Over the weekend I heard a speaker who recounted his experience at a 5K race. He noticed that after the leaders ran by the majority of the fans left, so he and his wife decided to stay to cheer on the rest of the participants. As a result, he learned heartwarming stories about the challenges the final runners faced. They overcame obstacles, beat illness and in general were more inspiring than those who sprinted across the finish line first. He benefited from cheering on others, and undoubtedly the runners gained a bit more energy having even just two people there motivating them to endure.
Running seems to be a timely topic, as this week I received this email from a friend:
Yesterday during the GO! St. Louis Half marathon, I thought about you and had an idea for leadership dots:
When running a foot race – 5K, 10K, half marathon, marathon – some of the BEST parts of the race for the runners (besides finish line!) are the creative signs made by spectators. The signs help a runner get his/her mind off of the remaining (sometimes what seems like) endless miles, makes one smile/laugh, and are just all in all FUN! Also, the signs make those NOT participating suddenly an important part of the race and the fun/energy/excitement surrounding it.
There are some common ones: “Run Amy Run!” with another sign that says “Run Random Stranger Run!” Those spectators who are there for a particular person and cheering on that person, but seeing thousands of others so having a sign for them! “If it was easy, I’d be running with you”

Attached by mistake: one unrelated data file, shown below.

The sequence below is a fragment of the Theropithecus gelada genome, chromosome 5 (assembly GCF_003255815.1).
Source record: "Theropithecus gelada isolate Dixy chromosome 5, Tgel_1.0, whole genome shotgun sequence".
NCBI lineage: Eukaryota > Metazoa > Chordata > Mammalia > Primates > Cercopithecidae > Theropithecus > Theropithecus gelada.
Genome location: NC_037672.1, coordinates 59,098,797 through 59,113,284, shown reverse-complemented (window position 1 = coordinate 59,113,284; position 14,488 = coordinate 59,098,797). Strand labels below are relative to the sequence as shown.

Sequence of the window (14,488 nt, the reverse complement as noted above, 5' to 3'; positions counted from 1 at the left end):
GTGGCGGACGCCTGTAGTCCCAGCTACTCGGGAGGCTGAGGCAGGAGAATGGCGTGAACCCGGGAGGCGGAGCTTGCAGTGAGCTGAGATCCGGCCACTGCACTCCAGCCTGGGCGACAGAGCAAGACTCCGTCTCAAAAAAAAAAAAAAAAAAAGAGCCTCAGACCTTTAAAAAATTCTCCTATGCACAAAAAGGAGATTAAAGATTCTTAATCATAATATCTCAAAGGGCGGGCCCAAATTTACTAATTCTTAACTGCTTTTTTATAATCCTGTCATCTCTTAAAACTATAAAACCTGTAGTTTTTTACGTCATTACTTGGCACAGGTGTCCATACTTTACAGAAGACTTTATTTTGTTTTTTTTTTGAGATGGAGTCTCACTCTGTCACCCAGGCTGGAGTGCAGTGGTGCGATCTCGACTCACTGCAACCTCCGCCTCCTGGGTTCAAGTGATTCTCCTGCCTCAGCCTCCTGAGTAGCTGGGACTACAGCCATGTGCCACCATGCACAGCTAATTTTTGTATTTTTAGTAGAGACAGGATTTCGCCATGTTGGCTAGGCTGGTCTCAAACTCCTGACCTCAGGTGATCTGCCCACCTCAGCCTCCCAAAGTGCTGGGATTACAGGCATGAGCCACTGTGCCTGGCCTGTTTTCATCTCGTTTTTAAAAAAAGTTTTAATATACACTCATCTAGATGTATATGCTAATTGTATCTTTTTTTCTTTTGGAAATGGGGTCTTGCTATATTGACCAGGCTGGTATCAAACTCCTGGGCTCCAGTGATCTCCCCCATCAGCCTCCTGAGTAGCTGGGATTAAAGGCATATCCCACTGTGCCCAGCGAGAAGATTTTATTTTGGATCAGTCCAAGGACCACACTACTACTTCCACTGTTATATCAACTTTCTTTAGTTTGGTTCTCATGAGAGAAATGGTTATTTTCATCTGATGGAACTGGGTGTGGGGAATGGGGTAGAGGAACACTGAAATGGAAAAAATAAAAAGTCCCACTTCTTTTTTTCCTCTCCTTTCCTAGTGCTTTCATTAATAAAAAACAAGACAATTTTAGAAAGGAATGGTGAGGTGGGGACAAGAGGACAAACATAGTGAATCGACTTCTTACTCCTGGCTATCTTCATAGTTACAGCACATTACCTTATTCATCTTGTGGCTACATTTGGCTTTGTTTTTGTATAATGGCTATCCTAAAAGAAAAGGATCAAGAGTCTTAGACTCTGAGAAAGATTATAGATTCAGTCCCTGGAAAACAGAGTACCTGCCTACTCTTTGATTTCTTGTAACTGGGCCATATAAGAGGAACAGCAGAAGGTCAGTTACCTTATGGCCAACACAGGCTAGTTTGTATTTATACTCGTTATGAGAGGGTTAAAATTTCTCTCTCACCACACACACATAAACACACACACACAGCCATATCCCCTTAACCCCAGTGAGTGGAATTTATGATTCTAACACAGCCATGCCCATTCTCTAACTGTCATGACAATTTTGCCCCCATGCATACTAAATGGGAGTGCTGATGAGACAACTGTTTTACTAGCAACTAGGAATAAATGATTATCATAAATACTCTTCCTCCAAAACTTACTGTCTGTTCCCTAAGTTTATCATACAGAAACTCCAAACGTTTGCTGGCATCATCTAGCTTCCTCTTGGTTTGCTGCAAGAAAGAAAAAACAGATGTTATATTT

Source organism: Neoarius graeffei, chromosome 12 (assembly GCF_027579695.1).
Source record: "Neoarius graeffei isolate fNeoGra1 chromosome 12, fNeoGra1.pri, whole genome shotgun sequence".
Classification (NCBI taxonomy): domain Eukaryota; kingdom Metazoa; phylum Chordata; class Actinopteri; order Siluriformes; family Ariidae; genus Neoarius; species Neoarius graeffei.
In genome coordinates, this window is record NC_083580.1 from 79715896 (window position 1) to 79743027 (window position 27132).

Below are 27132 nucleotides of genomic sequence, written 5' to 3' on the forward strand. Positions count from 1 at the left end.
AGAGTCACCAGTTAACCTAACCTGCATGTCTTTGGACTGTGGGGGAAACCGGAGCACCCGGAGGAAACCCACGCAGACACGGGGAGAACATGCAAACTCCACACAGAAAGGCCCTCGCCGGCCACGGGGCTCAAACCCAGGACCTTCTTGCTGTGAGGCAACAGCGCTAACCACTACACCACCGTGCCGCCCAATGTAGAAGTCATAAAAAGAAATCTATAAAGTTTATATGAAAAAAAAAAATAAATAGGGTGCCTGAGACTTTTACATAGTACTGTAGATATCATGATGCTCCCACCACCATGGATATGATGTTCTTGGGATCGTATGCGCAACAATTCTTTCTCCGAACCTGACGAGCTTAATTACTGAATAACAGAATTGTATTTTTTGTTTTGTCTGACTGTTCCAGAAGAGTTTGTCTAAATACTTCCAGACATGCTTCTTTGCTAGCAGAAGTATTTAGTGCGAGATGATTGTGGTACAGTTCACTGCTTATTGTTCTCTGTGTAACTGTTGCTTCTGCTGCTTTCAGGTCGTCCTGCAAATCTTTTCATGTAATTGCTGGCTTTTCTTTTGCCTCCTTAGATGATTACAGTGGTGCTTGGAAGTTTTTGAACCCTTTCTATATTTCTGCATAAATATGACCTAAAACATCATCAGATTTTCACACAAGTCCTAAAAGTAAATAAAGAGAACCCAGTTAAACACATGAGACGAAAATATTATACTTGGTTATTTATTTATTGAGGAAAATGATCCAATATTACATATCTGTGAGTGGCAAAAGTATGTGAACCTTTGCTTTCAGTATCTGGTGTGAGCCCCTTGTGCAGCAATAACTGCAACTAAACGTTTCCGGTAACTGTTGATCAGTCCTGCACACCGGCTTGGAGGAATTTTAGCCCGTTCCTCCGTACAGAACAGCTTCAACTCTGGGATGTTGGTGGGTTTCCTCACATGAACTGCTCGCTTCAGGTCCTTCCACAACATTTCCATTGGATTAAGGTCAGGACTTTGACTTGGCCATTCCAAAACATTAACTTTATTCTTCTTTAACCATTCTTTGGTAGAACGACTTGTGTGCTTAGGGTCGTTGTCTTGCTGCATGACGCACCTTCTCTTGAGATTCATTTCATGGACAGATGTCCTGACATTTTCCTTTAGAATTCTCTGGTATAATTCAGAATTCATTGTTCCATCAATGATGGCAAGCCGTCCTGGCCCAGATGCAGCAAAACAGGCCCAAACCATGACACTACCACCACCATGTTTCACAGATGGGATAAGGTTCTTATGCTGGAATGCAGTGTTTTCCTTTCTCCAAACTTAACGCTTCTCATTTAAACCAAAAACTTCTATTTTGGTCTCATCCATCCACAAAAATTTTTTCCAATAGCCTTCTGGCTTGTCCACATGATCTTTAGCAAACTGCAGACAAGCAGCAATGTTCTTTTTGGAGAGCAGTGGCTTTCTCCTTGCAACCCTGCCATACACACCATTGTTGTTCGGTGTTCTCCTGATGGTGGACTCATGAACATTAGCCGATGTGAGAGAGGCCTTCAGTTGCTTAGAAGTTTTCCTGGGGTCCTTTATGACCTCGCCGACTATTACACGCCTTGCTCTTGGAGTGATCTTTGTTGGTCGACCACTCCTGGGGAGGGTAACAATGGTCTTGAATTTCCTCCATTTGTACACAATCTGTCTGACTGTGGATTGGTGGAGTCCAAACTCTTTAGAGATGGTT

There are some that only make sense to runners: “Toenails are not IN this season” (Toenails often fall off when you run a lot – particular marathon distance, etc.)
There are some that might only make sense to a younger runner: “I’d swipe right for you”.
There are some that are timely and the funniest yesterday: “If Trump can run, so can you!”
I think both the speech and the email highlight the importance of having someone there to support you. At a race or in life, we undervalue the role of the cheerleaders and fans. It would be a totally different experience running in isolation, just as it would be less fulfilling to go through any meaningful experience without someone to high five at the end. Whether it be graduation, finishing a major project, overcoming an obstacle or achieving any other goal, it is clearly nicer when there is someone to recognize your achievement in the moment.
Make it a goal to step back from the running and doing to be the sign-maker and applause-giver for someone else. You may find that the extra mile you go to cheer on others will fuel your own inspiration in ways you did not expect.
— beth triplett with Jen McCluskey
Speech by Erik Hatch, NACA Northern Plains, April 8, 2016